We define ourselves by how we have sex. Those who identify as homosexual are sexually attracted to those of the same sex. Those who are heterosexual are attracted to the opposite sex. Those who identify as bisexual are sexually open, attracted to both women and men or perhaps a more fluid, non-binary spectrum of gender. Sexuality is a subject that involves every person, that we each can relate to in our own way.
Even those who are non-sexually attracted, who do not have sexual feelings for anyone, are validated by the outstretching network of sexual identity. This is the asexual identity, an experience often omitted or misunderstood when talking about how people relate to sex. The asexual community occupies a space that is currently adjacent to mainstream queerness, awaiting their welcome for myriad reasons.
While some LGBT organizations like the Trevor Project and the National LGBTQ Task Force formally recognize asexuality, you won’t find this experience included in the main work of organizations like the Human Rights Campaign. Infrequently mentioned, yes, but largely invisible within the agenda.
Sara Beth Brooks works to change this. She, like many asexual activists, has taken on the challenge of making asexuality more visible. Brooks founded Asexual Awareness Week as a means to highlight the asexual community, taking time within October’s LGBT History Month for the underrepresented community.
“I became an advocate for asexuality after I came out as ace,” she noted by phone. “I came out in 2008 and it became painfully obvious to me, quickly, that there wasn’t a place in the LGBT movement for asexual people yet.”
Born out of her work with the LGBT community and California’s fight for marriage equality, Brooks created the week to challenge what queerness means. “As I came out, it became very clear to me that I was going to have to do something to advocate for my own community. In 2010, I started Asexual Awareness Week. We do a week where we make a call for asexual organizers around the world to do a week of education in their own communities.”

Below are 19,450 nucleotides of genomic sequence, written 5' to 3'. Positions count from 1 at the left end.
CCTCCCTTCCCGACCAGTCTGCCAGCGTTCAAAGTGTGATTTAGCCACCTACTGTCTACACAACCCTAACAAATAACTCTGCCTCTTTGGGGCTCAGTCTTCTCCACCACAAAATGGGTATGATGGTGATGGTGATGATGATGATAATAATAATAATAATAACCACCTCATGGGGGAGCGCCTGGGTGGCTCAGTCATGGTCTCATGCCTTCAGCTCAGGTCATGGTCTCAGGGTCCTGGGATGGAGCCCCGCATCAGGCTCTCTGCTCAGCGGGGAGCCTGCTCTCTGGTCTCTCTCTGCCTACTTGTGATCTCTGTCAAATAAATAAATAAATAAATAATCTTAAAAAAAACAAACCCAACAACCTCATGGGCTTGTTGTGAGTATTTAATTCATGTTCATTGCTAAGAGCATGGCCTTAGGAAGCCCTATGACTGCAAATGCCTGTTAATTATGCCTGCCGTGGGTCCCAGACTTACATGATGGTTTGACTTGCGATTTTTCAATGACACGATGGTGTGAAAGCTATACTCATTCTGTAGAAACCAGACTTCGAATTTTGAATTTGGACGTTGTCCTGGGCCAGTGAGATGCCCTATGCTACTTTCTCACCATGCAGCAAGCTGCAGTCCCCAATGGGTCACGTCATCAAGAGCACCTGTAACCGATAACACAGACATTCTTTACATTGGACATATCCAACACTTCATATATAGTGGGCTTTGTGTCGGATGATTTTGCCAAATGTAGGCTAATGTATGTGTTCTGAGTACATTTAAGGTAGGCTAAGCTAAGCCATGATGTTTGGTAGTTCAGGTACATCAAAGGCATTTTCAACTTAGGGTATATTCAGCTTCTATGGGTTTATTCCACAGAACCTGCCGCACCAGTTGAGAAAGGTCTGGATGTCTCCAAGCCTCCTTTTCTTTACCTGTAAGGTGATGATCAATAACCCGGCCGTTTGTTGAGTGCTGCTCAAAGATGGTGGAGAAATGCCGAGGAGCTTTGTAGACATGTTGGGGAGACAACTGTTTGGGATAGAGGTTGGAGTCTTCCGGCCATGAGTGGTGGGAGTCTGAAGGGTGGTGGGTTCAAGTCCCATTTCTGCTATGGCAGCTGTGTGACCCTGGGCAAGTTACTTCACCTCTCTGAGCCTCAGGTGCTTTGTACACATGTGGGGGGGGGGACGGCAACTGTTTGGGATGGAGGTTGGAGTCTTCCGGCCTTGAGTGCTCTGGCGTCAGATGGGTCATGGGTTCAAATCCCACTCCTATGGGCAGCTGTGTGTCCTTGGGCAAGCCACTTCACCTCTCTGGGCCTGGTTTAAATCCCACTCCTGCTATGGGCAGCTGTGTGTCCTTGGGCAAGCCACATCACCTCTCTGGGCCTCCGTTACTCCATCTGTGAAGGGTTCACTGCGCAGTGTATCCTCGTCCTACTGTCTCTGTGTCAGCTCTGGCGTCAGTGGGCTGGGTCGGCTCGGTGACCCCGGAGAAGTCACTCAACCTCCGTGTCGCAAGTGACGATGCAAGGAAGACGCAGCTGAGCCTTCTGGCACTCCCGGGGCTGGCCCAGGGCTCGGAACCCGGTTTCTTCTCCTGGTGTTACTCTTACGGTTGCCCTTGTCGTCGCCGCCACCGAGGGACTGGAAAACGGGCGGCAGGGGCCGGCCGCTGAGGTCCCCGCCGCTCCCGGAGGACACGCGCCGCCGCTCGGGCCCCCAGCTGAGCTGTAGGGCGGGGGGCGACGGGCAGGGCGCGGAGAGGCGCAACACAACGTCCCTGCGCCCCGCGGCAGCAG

Brooks’ work “helps bring a broader awareness to asexuality and asexual issues,” something that sounds easier the queer community is making it out to be. “We started Asexual Awareness Week because the Gay And Lesbian Task Force didn’t think asexual people were a part of their community. We started it to be able to lobby national LGBT organizations like the Task Force in order to include us—and we were very successful with that.”
To understand the work of asexual activism, it’s important to understand the challenges that the community faces, particularly myths related to the experience. “There’s a common myth that asexual people aren’t interested in having sex which is incorrect,” Brooks explained. “There are groups of asexual people who aren’t interested in having sex at all and they don’t make that a part of their life. But there are other asexual people who do want to engage in sexual activity for whatever reason, whether it is curiosity or there is a negotiation in a romantic partnership or something else that causes them to be interested because, perhaps, they are indifferent with sex and sexuality instead of feeling like it’s definitely not a part of their world.”
“Another myth is that asexual people are trying to stop sexuality from advancing forward,” she noted. “I think that asexuality is an expansion of our understanding of sexuality rather than a limit. We get a lot of pushback from the queer community on folks thinking that we’re trying to set queer rights back by engaging in conversations about what it’s like to not have sex in a relationship. Our argument in response to that is that we are exceeding the understanding of what being queer is. There is something quite different than heteronormative standards about having relationships where sex and sexuality maybe aren’t the most important things in a relationship.”